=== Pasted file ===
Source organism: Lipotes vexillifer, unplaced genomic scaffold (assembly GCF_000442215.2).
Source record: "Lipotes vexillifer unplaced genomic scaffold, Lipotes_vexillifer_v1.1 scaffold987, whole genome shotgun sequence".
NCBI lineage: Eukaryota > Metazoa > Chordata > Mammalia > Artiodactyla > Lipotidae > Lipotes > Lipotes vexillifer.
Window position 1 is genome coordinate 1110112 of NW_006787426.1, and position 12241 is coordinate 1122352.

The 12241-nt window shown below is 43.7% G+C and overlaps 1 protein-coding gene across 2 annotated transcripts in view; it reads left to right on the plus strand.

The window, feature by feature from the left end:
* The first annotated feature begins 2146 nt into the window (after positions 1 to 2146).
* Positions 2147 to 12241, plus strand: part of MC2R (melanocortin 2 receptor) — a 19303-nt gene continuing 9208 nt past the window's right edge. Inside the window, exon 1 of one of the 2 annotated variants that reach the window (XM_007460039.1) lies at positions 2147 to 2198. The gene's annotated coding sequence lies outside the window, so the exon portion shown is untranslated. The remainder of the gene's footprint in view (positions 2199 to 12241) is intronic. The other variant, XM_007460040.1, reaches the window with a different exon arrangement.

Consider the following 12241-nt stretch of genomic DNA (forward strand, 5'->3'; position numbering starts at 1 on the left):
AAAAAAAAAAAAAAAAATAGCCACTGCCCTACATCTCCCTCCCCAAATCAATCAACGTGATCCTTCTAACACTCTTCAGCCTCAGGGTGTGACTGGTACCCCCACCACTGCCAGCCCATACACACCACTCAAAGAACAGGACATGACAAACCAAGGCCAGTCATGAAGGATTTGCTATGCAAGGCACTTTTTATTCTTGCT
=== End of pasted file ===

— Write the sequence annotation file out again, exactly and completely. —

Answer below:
Source organism: Lipotes vexillifer, unplaced genomic scaffold (assembly GCF_000442215.2).
Source record: "Lipotes vexillifer unplaced genomic scaffold, Lipotes_vexillifer_v1.1 scaffold987, whole genome shotgun sequence".
NCBI lineage: Eukaryota > Metazoa > Chordata > Mammalia > Artiodactyla > Lipotidae > Lipotes > Lipotes vexillifer.
Window position 1 is genome coordinate 1110112 of NW_006787426.1, and position 12241 is coordinate 1122352.

The 12241-nt window shown below is 43.7% G+C and overlaps 1 protein-coding gene across 2 annotated transcripts in view; it reads left to right on the plus strand.

The window, feature by feature from the left end:
* The first annotated feature begins 2146 nt into the window (after positions 1 to 2146).
* Positions 2147 to 12241, plus strand: part of MC2R (melanocortin 2 receptor) — a 19303-nt gene continuing 9208 nt past the window's right edge. Inside the window, exon 1 of one of the 2 annotated variants that reach the window (XM_007460039.1) lies at positions 2147 to 2198. The gene's annotated coding sequence lies outside the window, so the exon portion shown is untranslated. The remainder of the gene's footprint in view (positions 2199 to 12241) is intronic. The other variant, XM_007460040.1, reaches the window with a different exon arrangement.

Consider the following 12241-nt stretch of genomic DNA (forward strand, 5'->3'; position numbering starts at 1 on the left):
AAAAAAAAAAAAAAAAATAGCCACTGCCCTACATCTCCCTCCCCAAATCAATCAACGTGATCCTTCTAACACTCTTCAGCCTCAGGGTGTGACTGGTACCCCCACCACTGCCAGCCCATACACACCACTCAAAGAACAGGACATGACAAACCAAGGCCAGTCATGAAGGATTTGCTATGCAAGGCACTTTTTATTCTTGCT